You can see the Dappling Superlook unfold with Cool Wave Strawberry Swirl. Left shows the variability of the flower within the cultivar · Center shows a closeup of the blooms in action above a basket · Right shows how the whole look comes together in a container.

Strawberry Swirl Examples In Action In Display

Clearing the Clutter

A common complaint about pansies at the retail level is clutter. All the varieties look different, but they get treated the same in the confusion: cheap and disposable. Instead, deal with the problem by organizing pansies into three Superlooks: the Clear, the Face, and the Dappled. Adding the last category gives focus and purpose to all those cultivars that don’t fit into the first two groups. Sorting the choices in a simple way makes it easier for shoppers to see what they like and buy what they want. Clear pansies are color beacons. Faced ones are nostalgic. Dappled pansies are sophisticated (*cottagecore* if you want to go there).

Treat dappling as a strength, not a junk drawer. It‘s a refined look easy to offer because the seed creates the garden design. This flows right into the botanic lifestyle that brings people to garden centers, looking for living solutions to color their homes.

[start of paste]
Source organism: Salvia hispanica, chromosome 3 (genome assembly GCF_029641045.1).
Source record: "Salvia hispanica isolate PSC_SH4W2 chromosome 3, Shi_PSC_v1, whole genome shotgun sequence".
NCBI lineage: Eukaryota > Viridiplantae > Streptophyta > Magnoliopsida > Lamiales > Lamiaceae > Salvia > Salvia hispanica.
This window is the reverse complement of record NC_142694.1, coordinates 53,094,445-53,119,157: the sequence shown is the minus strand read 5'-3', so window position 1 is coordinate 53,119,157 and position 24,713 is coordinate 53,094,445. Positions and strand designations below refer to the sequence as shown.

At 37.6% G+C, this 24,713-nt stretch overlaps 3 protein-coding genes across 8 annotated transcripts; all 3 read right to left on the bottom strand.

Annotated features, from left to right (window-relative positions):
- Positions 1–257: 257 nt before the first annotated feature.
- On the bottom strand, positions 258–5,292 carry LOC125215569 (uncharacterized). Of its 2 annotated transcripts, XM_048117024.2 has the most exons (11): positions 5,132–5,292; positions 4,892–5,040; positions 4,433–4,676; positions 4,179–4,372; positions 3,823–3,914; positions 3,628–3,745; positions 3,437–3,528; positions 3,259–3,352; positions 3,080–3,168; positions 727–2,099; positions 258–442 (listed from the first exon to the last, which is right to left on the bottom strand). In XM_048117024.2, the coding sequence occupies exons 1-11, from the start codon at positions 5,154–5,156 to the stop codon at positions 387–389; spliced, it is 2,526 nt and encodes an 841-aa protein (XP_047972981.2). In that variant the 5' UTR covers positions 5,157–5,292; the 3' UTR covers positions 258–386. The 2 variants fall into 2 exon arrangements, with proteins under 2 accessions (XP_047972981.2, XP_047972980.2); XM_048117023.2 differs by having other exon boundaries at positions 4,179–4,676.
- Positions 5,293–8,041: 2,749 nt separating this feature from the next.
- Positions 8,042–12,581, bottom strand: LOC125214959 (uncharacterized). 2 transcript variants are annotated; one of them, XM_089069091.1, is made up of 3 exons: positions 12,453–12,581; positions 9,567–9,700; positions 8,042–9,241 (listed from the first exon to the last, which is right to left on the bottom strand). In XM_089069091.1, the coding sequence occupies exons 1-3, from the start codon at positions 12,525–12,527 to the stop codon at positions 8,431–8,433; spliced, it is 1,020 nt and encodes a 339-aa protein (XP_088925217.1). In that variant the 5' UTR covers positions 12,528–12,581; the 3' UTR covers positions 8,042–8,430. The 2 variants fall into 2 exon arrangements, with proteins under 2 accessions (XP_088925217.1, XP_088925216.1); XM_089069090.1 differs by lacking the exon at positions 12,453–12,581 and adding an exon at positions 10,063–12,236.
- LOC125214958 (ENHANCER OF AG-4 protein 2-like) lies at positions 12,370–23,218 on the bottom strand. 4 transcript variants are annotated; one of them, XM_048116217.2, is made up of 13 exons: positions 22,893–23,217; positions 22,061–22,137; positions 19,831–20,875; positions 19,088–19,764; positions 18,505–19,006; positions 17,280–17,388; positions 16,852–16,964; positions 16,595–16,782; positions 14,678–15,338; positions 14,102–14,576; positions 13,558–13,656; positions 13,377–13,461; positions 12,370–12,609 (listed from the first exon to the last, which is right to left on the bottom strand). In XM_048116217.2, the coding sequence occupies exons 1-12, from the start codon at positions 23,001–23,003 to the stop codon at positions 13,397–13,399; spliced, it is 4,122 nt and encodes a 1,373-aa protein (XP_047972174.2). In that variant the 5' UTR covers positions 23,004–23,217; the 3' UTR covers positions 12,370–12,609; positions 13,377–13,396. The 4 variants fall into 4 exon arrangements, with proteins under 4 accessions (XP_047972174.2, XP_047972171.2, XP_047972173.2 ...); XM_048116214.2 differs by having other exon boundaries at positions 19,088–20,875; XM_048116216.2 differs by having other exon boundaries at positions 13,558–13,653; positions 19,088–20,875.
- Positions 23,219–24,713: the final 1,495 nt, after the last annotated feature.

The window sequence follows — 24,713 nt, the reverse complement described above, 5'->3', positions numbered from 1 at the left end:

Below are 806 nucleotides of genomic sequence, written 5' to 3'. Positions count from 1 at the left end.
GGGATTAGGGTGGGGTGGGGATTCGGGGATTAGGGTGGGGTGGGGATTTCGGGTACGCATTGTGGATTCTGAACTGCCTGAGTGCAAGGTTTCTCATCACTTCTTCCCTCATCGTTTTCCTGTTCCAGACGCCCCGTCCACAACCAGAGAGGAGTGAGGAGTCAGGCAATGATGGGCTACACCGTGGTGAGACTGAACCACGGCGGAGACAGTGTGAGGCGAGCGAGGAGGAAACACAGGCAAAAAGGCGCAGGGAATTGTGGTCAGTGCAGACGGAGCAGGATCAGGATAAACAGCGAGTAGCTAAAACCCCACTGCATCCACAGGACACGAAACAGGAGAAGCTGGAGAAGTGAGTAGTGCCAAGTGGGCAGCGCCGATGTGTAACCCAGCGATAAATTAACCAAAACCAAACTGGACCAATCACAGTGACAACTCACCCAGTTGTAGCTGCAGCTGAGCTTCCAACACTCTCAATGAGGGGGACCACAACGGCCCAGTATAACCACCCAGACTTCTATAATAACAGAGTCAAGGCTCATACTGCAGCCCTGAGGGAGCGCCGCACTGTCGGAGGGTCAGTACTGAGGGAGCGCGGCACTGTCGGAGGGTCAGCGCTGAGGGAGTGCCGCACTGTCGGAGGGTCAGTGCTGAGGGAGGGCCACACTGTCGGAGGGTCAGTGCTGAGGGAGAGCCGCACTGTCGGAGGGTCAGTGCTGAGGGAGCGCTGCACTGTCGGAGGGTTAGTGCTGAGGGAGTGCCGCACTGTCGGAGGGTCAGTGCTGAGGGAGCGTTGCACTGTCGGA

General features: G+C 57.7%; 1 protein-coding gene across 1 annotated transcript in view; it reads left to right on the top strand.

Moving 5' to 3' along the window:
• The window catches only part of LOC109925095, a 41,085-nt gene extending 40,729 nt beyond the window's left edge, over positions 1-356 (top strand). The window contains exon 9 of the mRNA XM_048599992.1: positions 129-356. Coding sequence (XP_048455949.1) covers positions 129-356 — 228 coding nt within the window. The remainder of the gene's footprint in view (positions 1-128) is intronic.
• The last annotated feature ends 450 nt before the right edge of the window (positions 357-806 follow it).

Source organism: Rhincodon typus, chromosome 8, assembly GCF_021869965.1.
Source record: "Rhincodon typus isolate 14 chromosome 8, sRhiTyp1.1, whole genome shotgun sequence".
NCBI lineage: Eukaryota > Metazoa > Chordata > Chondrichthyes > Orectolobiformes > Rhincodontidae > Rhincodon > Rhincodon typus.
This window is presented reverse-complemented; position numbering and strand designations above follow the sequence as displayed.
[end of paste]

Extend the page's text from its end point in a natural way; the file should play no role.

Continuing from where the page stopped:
Draping a garden in the Dappled Superlook is a simple matter of mass planting one of the dappled pansies—sticking with just one variety. The garden design unfolds from within the plants themselves. This technique also works in bowls and baskets because the color concentrates at the top in enough mass to be visually distinctive.

Shade varieties usually offer a softer mix of colors, but not always. Delta Classic 'Pink Shades' is a good example of subtle changes within the Dappled Superlook.

Pinging Dappled Pansies

As you can see, the joyfulness in the Dappled Superlook comes from the pansy’s willingness to explode into all sorts of color mixes and styles. Names often hint at the magic inside, like Fire, Swirl, Frost, and Shade, but not always. Sometimes, a variety just surprises you.

Below is a list of cultivars I’ve noticed over the years, along with some notes to describe their defining features:

Fire from Colossus, Cool Wave, Delta, Freefall, Inspire, Majestic, and Panola. Easily the best defined and most widely available of all the dappled cultivars.

Frost from Cool Wave and Delta Speedy. The Nature series also has an unusual Frosty Rose variety but it’s rare. If you find it, catch it.

Swirl from Cool Wave and Frizzle Sizzle. These series really lean into the dappled look. I am particularly fond of Strawberry Swirl with its stiff stems and tabletop style of spreading.